If a high-school history teacher in Fairfax County Public Schools wanted to bring to life the Holocaust, the teacher can assign the class to read "Schindler's List," the book written by Thomas Keneally, which tells the story of German industrialist Oskar Schindler and his efforts to rescue more than 1,000 Jews from Nazi persecution.
The students would have to use their imaginations to see the images described on the pages because the current regulation governing supplemental instructional nonprint materials would prevent the teacher from showing even a portion of the Steven Spielberg movie of the same name, which is based on the book, because of its R rating.
A suggested change in the regulation would permit portions of currently prohibited movies to be shown, provided permission is granted by the school's principal and the parents of the students in the class.
"The teachers are saying they would like to show a portion of the films," said Pat Fege, kindergarten/12th-grade language arts coordinator with the Department of Instructional Services. "An example would be the movie ‘Far and Away.’ The last 10 minutes show an accurate depiction of the Oklahoma land rush."
UNDER THE SUGGESTED change, teachers in grades seven and eight could be permitted to show portions of PG and PG-13 programs with advanced written permission from the students' parents. Teachers in grades nine through 12 could show portions of R-rated movies with written permission from the principal along with written permission from the parents. Teachers in grades kindergarten through six would continue to be prohibited from showing portions of PG, PG-13 and R-rated movies.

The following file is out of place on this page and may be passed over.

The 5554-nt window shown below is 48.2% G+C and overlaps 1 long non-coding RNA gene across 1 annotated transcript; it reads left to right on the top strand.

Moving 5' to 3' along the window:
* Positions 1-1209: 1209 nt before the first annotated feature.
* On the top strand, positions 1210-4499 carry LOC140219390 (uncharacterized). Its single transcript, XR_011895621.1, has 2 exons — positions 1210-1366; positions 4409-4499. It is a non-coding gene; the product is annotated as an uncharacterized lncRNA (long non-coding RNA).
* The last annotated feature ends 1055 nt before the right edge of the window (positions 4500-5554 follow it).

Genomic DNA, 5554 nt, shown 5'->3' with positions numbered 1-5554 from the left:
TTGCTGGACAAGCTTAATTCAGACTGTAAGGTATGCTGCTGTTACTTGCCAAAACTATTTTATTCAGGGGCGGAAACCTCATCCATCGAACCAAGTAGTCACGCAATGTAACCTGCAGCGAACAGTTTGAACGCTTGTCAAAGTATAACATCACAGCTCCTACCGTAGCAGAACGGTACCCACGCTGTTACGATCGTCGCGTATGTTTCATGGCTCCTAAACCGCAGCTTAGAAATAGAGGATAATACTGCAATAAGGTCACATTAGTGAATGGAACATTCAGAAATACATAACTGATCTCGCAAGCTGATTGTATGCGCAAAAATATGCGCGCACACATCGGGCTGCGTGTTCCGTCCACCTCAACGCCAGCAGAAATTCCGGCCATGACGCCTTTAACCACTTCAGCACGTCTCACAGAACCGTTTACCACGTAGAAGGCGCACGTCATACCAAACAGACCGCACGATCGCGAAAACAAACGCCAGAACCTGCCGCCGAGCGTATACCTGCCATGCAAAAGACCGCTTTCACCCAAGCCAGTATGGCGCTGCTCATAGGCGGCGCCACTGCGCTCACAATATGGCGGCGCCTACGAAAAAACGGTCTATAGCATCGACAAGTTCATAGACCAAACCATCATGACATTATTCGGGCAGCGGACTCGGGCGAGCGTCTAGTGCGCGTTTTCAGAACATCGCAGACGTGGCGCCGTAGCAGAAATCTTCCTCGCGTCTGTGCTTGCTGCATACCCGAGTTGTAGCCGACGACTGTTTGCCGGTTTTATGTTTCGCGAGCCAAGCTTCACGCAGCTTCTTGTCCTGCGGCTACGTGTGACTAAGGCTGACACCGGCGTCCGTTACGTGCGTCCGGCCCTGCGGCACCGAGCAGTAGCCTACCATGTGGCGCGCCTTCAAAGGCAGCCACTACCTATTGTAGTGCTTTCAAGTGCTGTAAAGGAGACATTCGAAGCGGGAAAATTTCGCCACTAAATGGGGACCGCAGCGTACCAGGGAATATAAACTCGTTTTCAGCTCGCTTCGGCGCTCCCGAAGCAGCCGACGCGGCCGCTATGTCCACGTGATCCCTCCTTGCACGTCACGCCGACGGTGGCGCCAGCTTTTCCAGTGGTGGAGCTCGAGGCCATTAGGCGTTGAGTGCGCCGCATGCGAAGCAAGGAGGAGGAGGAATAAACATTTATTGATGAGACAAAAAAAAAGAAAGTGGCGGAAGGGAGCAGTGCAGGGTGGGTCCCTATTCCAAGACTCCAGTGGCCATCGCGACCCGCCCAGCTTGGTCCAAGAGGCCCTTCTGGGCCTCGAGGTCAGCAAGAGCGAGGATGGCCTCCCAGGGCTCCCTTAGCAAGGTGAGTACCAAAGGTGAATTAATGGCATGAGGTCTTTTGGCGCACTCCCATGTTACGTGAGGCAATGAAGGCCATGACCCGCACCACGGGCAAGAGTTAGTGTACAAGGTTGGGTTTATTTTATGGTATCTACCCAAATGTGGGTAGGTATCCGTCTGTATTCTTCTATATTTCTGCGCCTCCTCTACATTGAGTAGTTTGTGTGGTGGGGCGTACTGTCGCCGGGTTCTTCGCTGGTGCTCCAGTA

The school system already discourages showing entire feature-length films regardless of whether they are age-appropriate because of the amount of instructional time that would be lost.
Before seeking permission from the principal and parents, the teacher would have to submit in writing which film is intended to be shown, including a description of the portions to be viewed by students, and its relevance to the program of studies (POS). The movie selections would continue to be subject to a review from the appropriate departmental office, as well as the same standing committee that reviews supplemental book selections.
Russ Phipps, high-school social-studies specialist, said other movies teachers have expressed interest in showing portions of include "Saving Private Ryan," which is set during World War II; "Glory," which is about the all-black 54th Regiment of Massachusetts during the Civil War; and "Schindler's List."
The regulation stops short of defining what, in particular in a R-rated movie, would be inappropriate to show students.
"The landing of Normandy is a very violent act. The killing of thousands of Jews is a very violent act," said Nancy Sprague, assistant superintendent for the Department of Instructional Services. "That's why we didn't want to get into what is violent. Unfortunately, history is often violent.